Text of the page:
During our annual maintenance we fitted a Lowrance HDS-10 high definition display allowing us to take advantage of the latest broadband fishfinding and StructureScan technology from Lowrance. The bad weather has prevented us getting out on any charter trips since fitting it all last week, but we did get a break in the weather for a few hours on Saturday which gave us the opportunity to run over a couple of small inshore wrecks near Brighton Marina, in depths of 17 to 20 metres.
We don’t normally fish on these inshore wrecks, but they gave us an opportunity to at least test the equipment and see what kind of images and information we would get, in readiness for use offshore on the deep water wrecks we normally fish on. There has been a lot of hype and rave reviews about this new technology, but most of it has been from small sports boats fishing shallow lakes in the USA. We needed to see what it could do when rolling around in a bit of a sea in the English Channel! All the images were captured at a displacement speed of 8 knots.
In short, we were not disappointed – this technology is certainly a leap forward. It wont turn a bad Skipper into a good one, but in the right hands it will allow an experienced Skipper to fine tune things a bit further on the day when drifting or anchoring a wreck. It will also speed up the process of learning a new wreck, as the side scanning feature will allow you to view the seabed up to 250ft either side of the boat as well as straight down in the conventional way.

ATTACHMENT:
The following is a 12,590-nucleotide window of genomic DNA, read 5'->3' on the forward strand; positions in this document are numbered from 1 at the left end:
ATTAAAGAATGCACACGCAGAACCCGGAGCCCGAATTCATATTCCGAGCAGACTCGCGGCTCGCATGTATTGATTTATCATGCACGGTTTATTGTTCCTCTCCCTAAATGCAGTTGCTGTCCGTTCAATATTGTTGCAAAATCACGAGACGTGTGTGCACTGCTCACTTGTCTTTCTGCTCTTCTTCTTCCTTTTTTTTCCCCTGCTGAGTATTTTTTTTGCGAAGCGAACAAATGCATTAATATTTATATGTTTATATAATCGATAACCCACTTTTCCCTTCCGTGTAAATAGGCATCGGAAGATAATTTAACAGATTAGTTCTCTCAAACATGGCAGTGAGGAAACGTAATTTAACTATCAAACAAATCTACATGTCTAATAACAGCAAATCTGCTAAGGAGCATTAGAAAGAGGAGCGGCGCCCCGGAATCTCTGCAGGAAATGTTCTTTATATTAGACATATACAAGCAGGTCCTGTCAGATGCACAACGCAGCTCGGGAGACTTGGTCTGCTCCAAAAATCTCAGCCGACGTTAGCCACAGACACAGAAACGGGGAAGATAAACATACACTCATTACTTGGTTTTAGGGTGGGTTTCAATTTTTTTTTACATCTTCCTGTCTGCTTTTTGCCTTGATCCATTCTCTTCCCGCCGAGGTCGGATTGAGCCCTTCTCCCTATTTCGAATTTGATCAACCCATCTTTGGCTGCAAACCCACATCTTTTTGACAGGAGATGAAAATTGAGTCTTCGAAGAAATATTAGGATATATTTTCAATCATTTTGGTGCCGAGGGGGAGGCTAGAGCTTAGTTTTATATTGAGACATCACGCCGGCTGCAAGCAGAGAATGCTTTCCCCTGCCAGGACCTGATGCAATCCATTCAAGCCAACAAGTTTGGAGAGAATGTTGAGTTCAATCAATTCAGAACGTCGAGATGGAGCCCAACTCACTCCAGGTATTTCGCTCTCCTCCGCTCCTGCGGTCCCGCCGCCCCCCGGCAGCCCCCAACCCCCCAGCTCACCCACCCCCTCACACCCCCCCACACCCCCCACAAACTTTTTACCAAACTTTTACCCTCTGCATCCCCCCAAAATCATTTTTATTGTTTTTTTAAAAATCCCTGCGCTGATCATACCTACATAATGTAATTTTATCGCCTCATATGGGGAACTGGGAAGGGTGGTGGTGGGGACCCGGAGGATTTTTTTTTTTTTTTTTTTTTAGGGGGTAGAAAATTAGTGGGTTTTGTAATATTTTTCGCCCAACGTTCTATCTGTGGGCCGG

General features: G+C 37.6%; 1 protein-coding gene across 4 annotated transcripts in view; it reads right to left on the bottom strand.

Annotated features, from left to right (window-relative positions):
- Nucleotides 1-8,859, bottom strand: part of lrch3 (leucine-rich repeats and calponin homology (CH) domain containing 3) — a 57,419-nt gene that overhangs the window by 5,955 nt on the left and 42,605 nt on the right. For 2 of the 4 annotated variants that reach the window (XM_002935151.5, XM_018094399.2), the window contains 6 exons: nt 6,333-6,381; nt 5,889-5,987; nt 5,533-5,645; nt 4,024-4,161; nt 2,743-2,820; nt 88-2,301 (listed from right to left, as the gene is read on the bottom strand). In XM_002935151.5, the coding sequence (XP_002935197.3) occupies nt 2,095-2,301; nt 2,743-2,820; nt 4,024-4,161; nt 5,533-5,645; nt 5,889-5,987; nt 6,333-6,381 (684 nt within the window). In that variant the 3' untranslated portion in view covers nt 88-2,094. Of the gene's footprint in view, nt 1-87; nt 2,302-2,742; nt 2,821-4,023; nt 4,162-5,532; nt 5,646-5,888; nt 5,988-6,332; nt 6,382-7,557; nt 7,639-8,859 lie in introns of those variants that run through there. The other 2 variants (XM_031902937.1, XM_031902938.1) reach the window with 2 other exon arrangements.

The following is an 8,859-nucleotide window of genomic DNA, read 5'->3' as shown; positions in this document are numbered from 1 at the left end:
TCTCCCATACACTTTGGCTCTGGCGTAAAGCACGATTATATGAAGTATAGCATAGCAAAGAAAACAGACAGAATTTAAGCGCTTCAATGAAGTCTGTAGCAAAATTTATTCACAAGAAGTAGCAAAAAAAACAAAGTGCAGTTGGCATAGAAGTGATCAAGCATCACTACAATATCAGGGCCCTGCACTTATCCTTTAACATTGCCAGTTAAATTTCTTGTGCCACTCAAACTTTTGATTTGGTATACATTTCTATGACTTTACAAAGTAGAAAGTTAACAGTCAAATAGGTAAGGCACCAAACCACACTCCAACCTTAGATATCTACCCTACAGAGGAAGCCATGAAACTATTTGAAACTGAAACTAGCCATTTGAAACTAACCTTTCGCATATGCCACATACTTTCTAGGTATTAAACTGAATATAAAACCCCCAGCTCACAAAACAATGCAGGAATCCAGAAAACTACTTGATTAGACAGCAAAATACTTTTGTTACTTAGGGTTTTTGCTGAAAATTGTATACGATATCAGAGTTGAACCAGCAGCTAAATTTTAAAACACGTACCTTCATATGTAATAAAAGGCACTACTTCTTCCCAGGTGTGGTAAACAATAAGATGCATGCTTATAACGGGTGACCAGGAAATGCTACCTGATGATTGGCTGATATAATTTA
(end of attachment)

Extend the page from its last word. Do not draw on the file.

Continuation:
In this first shot we passed over an inshore wreck known to have trawl nets snagged upon it. You can clearly see the netting on wreck on the side and down scan StructureView (left and top right window). This detail is not picked up by the conventional 2D fishfinder (bottom right window).
This screenshot shows a small WW2 landing craft. You can clearly see the structure on both the down and side scan views, a very different look to the conventional fishfinder (again bottom right).
The conventional fishfinder was very good at doing it’s job of showing fish echoes and bottom composition – alas we hadn’t worked out how to record screenshots when we saw some shoals and so don’t have any meaningful images to show you this time. We’ll get some for future posts though as we learn more about how to get the best from the equipment.